Academic journal article The Journal of Rehabilitation

Selected Factors Associated with Quality Employment Outcomes

Academic journal article The Journal of Rehabilitation

Selected Factors Associated with Quality Employment Outcomes

Article excerpt

Research suggests employment rates among people with disabilities have remained constantly low (i.e., between 29%-34%) over the past fourteen years (Harris & Associates, 1998; U.S. Census Bureau, 2002). Subsequently, there has been a dramatic increase in the amount of interest and attention directed to the need for the improvement of the state vocational rehabilitation system's capacity to achieve employment outcomes, particularly among consumers with significant disabilities. Much of this interest and attention has been stimulated by two factors. First, public reaction and legislative mandates highlight the need for increased focus on the qualifications of personnel who provide vocational rehabilitation services. In fact, demands from consumer groups, advocates of people with disabilities and the Comprehensive System of Personnel Development (CSPD) initiatives promoted the establishment of specific requirements to ensure a fully qualified workforce of existing and future personnel in state vocational rehabilitation agencies (Rehabilitation Act Amendments, 1992, 1998). Second, empirical evidence suggests that specific variables are related to successful rehabilitation outcomes. The results of a series of replication studies demonstrate a positive relationship between counselor education, years of experience in the state vocational rehabilitation system and employment outcomes, particularly for consumers with significant disabilities (Szymanski, 1991; Szymanski & Danek, 1992; Szymanski & Parker, 1989).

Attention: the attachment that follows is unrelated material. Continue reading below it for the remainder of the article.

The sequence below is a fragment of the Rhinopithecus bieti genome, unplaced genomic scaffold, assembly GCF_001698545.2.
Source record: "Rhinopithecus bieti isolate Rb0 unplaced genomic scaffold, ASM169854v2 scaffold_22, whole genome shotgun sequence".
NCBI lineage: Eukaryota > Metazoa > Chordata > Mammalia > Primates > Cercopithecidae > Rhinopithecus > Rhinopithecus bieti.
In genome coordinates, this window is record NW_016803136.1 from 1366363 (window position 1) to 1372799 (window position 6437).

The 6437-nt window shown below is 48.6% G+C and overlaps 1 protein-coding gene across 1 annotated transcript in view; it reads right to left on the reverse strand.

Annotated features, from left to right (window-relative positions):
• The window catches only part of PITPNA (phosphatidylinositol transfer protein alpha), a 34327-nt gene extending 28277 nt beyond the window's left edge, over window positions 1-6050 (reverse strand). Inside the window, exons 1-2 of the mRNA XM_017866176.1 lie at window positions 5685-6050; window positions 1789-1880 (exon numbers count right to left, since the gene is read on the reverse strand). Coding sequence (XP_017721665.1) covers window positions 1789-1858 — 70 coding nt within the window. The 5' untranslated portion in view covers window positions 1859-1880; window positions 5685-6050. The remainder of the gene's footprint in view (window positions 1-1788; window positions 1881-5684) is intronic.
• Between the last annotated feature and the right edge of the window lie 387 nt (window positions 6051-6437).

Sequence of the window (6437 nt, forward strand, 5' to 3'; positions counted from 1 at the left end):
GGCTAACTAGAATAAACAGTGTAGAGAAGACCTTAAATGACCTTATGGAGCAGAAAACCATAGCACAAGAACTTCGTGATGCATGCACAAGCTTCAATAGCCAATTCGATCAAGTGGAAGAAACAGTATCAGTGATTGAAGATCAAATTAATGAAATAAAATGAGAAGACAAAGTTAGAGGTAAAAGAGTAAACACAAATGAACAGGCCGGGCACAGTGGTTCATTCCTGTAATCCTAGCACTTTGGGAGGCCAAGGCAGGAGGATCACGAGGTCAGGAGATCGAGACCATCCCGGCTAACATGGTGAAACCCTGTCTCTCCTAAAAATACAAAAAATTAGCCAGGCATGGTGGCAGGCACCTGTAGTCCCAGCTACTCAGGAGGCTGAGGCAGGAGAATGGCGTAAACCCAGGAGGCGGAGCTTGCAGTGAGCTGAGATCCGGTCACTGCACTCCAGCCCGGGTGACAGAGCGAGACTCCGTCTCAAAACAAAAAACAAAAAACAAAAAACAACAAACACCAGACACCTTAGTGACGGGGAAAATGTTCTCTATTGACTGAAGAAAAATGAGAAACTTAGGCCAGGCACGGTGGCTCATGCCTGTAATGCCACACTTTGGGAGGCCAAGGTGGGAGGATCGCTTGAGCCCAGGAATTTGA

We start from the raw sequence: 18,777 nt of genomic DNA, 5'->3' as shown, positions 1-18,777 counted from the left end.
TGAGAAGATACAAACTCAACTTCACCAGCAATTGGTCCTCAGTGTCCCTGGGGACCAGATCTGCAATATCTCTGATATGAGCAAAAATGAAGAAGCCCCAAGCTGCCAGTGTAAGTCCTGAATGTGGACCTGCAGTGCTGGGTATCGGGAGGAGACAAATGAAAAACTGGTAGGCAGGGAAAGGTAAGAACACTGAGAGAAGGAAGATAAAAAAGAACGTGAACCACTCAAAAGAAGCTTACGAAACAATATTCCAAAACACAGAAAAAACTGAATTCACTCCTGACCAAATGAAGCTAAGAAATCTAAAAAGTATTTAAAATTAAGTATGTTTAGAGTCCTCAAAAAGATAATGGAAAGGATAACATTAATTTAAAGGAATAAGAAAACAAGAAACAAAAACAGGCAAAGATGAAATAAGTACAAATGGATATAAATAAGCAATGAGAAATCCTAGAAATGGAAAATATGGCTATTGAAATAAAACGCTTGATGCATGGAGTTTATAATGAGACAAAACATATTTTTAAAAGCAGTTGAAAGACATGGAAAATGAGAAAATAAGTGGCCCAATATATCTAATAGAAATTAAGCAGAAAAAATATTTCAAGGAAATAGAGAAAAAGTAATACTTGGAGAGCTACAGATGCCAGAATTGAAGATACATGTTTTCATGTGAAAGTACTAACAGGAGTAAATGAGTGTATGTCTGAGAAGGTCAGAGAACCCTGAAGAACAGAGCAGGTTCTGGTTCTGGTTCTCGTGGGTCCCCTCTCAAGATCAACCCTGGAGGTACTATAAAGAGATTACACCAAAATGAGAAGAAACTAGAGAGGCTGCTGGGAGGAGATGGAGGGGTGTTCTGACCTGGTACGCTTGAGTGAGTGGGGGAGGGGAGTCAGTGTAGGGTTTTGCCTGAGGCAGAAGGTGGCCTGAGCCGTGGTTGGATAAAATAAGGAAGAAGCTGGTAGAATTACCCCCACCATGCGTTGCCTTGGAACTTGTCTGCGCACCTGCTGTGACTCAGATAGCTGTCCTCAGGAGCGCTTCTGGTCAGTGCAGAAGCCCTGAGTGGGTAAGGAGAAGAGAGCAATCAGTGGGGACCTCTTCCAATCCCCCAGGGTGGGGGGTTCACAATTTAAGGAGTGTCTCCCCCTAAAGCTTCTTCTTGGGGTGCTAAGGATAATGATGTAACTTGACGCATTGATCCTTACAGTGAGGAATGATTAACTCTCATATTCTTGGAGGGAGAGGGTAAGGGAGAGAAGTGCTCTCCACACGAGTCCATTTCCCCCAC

Szymanski and Parker (1989) found that counselors with master's degrees in rehabilitation counseling were not only more effective but were also more cost-effective in serving consumers with significant disabilities than their counterparts with bachelors and unrelated degrees. Specifically, these counselors achieved higher competitive closure rates and spent fewer case services dollars on non-competitive closures. Further, this superiority was maintained through ten years or more of work experience with the state vocational rehabilitation agency. Szymanski's (1991) extended study provided further evidence to support the hypothesis that counselors with master's degrees in rehabilitation counseling or related master's degrees had higher competitive closure rates for consumers with significant disabilities than counselors with unrelated degrees who worked with similar consumers. This study also suggested that consumers with significant disabilities who were served by less experienced counselors (i.e., less than 10 years) with unrelated bachelors or master's degrees had less successful employment outcomes.

Similarly, Szymanski and Danek (1992) found counselors with master's degrees in rehabilitation counseling had higher rates of competitive outcomes for consumers with significant disabilities when compared with counselors with unrelated bachelors or master's degrees. Additionally, they found counselors with unrelated degrees were more cost-efficient in service provision to these consumers. Although these researchers acknowledged the need to include more adequate rehabilitation outcome measures, the addition of quality employment outcome measures is not included in recent literature reviews. Furthermore, since the establishment of the Comprehensive System of Personnel Development (CSPD) requirements, little evidence has been offered to demonstrate that state vocational rehabilitation agencies' investment in this initiative are paying off with improved quality employment outcomes.

Successful placement of individuals with disabilities is an important goal for rehabilitation counselors because of the high unemployment of people with disabilities and the complex process of rehabilitation. Likewise, job satisfaction has been noted to be an important counseling goal for individuals with disabilities. One theory of job satisfaction is based on a person's evaluation of whether one gets what he/she wants from a job. …

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